I must admit that I had thought the key patent was Robert Adler's patent, also called Control system, and also for Zenith Radio. It was filed in 1957. The main drawing is below.

Adler TV remote control patenr image

Unlike the Polley invention, which involved photocells, the Adler invention sent ultrasonic signals to turn the TV on or off, change channels, or turn the volume up or down.

In 1985 was filed the Universal remote control unit by NAP Consumer Electronics, which was apparently a big advance in the concept. It used infrared LEDs.

What was definitely not a useful idea was the Extensible television controls, filed in 1955 by the great industrial designer Raymond Loewy, who on this occasion had one of his less practicable ideas.

17 May 2012

Mad Jack Fuller of Brightling and his Follies

Jack_Fuller_pyramidOn a recent walk in the Sussex country-side I was rather surprised to come across a 25 foot high pyramid in the corner of a traditional village church graveyard.

Wandering around the area near the village revealed a range of further follies ranging from a fake castle tower to a false church spire.

Jack_FullerIt turns out they were all the creation of John Fuller the squire of Brightling village, better known as ‘Mad Jack Fuller‘.

Fuller’s pyramid mausoleum was built in 1811, twenty-three years before his death, and local legend had it that Fuller was entombed in the pyramid in full dress and top hat seated at a table set with a roast chicken and a bottle of wine. This was discovered to be untrue during renovations in 1982. My theory is that Fuller might have read about the mythological preservative powers of pyramids.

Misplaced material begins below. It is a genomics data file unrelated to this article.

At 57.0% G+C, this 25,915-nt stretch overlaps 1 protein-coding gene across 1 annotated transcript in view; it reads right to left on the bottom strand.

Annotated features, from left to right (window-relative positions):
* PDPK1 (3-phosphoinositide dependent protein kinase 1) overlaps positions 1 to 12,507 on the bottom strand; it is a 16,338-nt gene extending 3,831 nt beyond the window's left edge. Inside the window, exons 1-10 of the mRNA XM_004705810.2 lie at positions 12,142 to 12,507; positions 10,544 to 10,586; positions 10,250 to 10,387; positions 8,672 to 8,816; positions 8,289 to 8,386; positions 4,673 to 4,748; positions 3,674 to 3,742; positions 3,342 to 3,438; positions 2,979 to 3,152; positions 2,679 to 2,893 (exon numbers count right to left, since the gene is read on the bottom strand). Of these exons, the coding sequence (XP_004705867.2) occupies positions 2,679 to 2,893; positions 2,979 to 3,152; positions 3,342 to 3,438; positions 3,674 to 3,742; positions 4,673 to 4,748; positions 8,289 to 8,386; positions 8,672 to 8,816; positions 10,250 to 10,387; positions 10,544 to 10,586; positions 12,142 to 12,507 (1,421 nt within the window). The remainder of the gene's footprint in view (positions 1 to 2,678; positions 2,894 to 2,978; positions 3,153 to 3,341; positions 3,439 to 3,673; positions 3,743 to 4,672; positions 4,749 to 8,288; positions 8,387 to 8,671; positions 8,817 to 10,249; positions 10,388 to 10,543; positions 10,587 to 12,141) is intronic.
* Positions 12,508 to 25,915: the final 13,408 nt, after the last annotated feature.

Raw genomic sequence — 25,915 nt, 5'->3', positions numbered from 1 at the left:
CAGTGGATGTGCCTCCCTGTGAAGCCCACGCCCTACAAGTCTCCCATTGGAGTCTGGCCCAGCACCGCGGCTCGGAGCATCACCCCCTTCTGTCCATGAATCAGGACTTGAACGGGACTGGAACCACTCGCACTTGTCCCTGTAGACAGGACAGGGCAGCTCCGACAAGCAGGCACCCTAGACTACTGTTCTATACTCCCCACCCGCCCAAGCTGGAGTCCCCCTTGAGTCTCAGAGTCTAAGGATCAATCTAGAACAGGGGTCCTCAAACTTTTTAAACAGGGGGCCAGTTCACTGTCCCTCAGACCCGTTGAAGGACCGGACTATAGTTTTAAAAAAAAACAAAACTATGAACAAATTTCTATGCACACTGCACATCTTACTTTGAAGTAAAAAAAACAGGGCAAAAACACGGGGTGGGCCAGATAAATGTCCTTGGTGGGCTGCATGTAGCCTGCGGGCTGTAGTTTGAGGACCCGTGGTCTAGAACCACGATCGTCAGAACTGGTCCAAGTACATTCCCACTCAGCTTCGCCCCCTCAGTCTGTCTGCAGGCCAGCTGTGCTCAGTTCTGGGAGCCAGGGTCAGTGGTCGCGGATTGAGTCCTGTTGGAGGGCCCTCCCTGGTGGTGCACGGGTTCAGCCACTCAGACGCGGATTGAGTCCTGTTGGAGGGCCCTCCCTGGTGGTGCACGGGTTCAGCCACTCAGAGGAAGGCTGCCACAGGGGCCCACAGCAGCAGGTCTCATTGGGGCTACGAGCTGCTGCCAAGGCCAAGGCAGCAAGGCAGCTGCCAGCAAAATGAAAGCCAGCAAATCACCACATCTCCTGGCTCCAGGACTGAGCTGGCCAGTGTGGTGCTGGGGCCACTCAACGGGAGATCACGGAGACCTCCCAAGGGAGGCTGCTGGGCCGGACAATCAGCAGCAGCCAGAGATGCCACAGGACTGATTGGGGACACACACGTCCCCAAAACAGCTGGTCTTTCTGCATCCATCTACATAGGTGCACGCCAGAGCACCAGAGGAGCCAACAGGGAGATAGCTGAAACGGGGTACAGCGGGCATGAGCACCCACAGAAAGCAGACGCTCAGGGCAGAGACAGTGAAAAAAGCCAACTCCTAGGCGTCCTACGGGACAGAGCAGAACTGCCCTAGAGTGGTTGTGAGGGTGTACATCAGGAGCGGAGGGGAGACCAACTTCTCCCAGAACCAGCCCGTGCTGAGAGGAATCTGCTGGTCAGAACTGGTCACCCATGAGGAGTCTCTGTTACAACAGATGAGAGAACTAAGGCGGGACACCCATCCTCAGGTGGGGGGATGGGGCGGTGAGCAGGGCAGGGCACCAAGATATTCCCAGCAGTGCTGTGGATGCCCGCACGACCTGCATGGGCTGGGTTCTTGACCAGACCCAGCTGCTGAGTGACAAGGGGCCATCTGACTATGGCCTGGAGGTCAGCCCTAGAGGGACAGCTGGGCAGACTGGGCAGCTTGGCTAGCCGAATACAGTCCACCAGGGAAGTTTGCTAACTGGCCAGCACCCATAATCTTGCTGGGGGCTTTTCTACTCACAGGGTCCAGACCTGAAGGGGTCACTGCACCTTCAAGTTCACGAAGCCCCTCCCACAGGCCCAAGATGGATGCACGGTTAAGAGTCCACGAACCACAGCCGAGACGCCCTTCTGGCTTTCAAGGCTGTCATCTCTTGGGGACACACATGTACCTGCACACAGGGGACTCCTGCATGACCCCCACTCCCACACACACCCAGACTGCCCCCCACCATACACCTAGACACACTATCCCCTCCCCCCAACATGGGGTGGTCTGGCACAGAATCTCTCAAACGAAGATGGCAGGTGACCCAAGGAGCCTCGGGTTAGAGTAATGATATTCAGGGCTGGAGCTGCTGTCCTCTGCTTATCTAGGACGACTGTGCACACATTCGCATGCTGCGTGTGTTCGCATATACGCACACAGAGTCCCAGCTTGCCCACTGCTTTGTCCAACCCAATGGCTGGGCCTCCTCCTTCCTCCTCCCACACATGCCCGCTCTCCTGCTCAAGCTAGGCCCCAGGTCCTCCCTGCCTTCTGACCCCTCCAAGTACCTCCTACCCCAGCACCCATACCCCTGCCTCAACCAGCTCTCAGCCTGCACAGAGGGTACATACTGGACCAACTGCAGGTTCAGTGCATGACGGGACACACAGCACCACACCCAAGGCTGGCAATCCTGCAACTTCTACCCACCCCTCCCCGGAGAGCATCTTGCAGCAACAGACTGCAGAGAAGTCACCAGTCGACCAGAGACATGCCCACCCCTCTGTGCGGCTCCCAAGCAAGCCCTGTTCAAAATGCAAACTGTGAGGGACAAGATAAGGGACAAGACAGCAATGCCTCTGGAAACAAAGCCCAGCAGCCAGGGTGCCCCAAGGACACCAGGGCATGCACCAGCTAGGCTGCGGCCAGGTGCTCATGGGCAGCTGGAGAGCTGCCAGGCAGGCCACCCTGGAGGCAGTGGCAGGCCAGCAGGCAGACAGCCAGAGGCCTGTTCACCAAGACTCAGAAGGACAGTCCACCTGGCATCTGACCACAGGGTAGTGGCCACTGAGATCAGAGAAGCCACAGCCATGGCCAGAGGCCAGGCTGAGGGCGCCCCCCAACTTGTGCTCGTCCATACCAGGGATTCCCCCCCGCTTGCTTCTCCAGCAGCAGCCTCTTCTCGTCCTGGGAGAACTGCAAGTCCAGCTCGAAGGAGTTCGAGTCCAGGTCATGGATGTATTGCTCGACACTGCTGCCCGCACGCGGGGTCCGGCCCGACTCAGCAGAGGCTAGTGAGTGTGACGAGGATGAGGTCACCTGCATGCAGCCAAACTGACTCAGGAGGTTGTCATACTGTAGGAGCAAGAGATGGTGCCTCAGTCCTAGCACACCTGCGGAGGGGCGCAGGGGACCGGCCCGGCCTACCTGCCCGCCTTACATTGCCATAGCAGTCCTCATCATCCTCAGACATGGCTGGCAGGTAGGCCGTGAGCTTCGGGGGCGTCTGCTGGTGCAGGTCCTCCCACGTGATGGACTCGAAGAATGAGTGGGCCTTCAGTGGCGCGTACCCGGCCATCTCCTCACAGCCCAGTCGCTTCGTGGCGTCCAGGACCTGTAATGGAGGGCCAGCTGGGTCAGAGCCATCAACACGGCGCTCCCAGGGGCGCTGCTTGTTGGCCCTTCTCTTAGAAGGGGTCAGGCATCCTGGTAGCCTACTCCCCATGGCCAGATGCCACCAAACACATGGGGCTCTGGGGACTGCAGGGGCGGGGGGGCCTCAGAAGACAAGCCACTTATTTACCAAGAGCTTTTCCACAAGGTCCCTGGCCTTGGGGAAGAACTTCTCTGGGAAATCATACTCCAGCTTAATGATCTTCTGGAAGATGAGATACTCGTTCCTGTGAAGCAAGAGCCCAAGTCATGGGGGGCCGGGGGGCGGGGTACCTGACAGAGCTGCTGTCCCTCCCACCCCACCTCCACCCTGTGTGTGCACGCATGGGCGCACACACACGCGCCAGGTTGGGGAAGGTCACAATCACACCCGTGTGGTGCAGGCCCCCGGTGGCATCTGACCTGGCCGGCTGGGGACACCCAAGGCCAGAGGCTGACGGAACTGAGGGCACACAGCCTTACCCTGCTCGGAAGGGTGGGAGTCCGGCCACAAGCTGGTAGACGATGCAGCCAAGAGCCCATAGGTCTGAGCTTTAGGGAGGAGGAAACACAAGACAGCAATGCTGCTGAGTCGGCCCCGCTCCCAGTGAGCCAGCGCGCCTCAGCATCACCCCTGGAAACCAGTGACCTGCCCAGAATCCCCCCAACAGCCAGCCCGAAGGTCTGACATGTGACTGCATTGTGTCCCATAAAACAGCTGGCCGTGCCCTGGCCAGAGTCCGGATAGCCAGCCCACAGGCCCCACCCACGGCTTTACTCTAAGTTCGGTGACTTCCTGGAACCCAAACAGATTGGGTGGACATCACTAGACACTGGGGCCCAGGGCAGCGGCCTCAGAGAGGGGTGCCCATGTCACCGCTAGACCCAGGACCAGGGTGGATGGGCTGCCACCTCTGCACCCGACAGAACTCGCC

Mad Jack inherited the family fortune in 1777, at the tender age of 20. Their wealth had been built on the manufacture of iron goods, such as cannons, as well as a substantial income from sugar plantations in Jamaica.

The family was heavily involved in politics, both nationally and locally, and  John served several terms as Member of Parliament during his life.

He seems to have fostered an image of eccentricity, and never married, but enjoyed supporting good causes, including funding the first lifeboat at Eastbourne, and helping the building of the Belle Tout Lighthouse on the cliffs near Beachy Head.

Fullers Follies:

Brightling Needle, an obelisk over 65 feet (20m) high was built on the second highest point in East Sussex and was erected around 1810

The Sugar Loaf, which is sometimes known as Fuller’s Point, is in a meadow and stands 35 feet (10.7m. The name comes from the conical shaped loaf that sugar was sold in at that time. It was apparently built to win a bet that Mad Jack made whilst in London. He claimed he could see Dallington Church (a nearby village) from his house in Brightling. When he returned he discovered that he couldn’t as a hill blocked his view, so the Sugar Loaf was hastily erected to win the bet.

The Tower or Watch Tower built by Fuller in the middle of a field, stands 35 feet (10.6m) high and 12 feet (3.7m) in diameter.

The Temple or Rotunda was built in the grounds of Brightling Park perhaps to add a classical element to the gardens.

The Observatory, now a private residence was completed in 1810. It was equipped with all the equipment of the time including a Camera Obscura.

More information and photos of Fullers Follies.

16 May 2012

Going for Gold with our Inspiring Entrepreneurs

Stephen_FearIn keeping with our exciting new Innovating for Growth Programme, our next Inspiring Entrepreneurs event next Wednesday is Going for Gold.

It’s for people who want to take their business to the next level but aren’t sure how. Come along and hear from serial entrepreneur Stephen Fear, Mandy Haberman, inventor of the Anywayup Cup and Cate Trotter, Head of Trends at Insider Trends.

Stephen is an experienced and skilled entrepreneur, his first business was for a cleaning formula made in a garage at the age of 16. He opened his first ‘office’ in a red phone box and has gone on to work on 64 different ventures across the globe.